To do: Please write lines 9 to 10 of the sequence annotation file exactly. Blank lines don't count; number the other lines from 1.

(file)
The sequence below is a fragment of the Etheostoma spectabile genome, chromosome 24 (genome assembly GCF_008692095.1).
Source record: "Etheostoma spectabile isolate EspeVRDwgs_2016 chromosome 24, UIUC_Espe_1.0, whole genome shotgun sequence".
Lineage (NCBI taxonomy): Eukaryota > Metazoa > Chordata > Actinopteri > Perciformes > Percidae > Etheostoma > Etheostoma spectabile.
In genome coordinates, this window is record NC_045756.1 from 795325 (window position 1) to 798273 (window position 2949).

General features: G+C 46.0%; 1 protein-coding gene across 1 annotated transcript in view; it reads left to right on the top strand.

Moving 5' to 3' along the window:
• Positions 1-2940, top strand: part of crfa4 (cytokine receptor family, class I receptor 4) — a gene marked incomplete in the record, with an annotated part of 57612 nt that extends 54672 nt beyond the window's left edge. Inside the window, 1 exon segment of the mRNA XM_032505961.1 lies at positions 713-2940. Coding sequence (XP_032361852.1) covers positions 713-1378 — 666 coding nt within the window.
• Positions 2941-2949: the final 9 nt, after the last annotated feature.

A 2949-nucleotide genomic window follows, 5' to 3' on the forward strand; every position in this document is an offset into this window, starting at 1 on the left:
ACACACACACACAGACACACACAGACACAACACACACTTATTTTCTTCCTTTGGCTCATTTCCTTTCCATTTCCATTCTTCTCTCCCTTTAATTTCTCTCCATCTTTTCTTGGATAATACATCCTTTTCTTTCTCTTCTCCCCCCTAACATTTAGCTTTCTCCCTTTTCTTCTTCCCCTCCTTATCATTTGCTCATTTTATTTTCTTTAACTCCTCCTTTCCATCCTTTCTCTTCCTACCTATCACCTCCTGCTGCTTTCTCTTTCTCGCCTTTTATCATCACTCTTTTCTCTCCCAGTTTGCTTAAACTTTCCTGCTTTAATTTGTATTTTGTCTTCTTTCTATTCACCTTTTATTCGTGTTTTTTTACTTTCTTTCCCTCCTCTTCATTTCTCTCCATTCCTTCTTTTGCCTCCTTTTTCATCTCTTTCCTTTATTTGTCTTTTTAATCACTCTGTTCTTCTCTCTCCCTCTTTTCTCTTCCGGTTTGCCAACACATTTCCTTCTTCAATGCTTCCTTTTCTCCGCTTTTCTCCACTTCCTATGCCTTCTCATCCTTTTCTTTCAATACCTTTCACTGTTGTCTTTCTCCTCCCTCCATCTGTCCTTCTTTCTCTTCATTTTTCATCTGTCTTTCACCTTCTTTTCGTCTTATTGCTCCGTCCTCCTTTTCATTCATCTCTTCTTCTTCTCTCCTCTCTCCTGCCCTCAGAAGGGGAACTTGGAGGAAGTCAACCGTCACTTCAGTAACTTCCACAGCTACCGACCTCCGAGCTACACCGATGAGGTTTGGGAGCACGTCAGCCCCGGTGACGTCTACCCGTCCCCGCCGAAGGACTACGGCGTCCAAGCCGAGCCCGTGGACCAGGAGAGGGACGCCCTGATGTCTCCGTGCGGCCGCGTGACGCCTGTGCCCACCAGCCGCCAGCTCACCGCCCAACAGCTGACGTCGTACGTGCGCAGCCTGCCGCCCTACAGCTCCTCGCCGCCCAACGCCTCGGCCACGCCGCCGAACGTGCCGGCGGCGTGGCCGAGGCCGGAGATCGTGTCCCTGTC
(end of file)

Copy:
A 2949-nucleotide genomic window follows, 5' to 3' on the forward strand; every position in this document is an offset into this window, starting at 1 on the left:
ACACACACACACAGACACACACAGACACAACACACACTTATTTTCTTCCTTTGGCTCATTTCCTTTCCATTTCCATTCTTCTCTCCCTTTAATTTCTCTCCATCTTTTCTTGGATAATACATCCTTTTCTTTCTCTTCTCCCCCCTAACATTTAGCTTTCTCCCTTTTCTTCTTCCCCTCCTTATCATTTGCTCATTTTATTTTCTTTAACTCCTCCTTTCCATCCTTTCTCTTCCTACCTATCACCTCCTGCTGCTTTCTCTTTCTCGCCTTTTATCATCACTCTTTTCTCTCCCAGTTTGCTTAAACTTTCCTGCTTTAATTTGTATTTTGTCTTCTTTCTATTCACCTTTTATTCGTGTTTTTTTACTTTCTTTCCCTCCTCTTCATTTCTCTCCATTCCTTCTTTTGCCTCCTTTTTCATCTCTTTCCTTTATTTGTCTTTTTAATCACTCTGTTCTTCTCTCTCCCTCTTTTCTCTTCCGGTTTGCCAACACATTTCCTTCTTCAATGCTTCCTTTTCTCCGCTTTTCTCCACTTCCTATGCCTTCTCATCCTTTTCTTTCAATACCTTTCACTGTTGTCTTTCTCCTCCCTCCATCTGTCCTTCTTTCTCTTCATTTTTCATCTGTCTTTCACCTTCTTTTCGTCTTATTGCTCCGTCCTCCTTTTCATTCATCTCTTCTTCTTCTCTCCTCTCTCCTGCCCTCAGAAGGGGAACTTGGAGGAAGTCAACCGTCACTTCAGTAACTTCCACAGCTACCGACCTCCGAGCTACACCGATGAGGTTTGGGAGCACGTCAGCCCCGGTGACGTCTACCCGTCCCCGCCGAAGGACTACGGCGTCCAAGCCGAGCCCGTGGACCAGGAGAGGGACGCCCTGATGTCTCCGTGCGGCCGCGTGACGCCTGTGCCCACCAGCCGCCAGCTCACCGCCCAACAGCTGACGTCGTACGTGCGCAGCCTGCCGCCCTACAGCTCCTCGCCGCCCAACGCCTCGGCCACGCCGCCGAACGTGCCGGCGGCGTGGCCGAGGCCGGAGATCGTGTCCCTGTC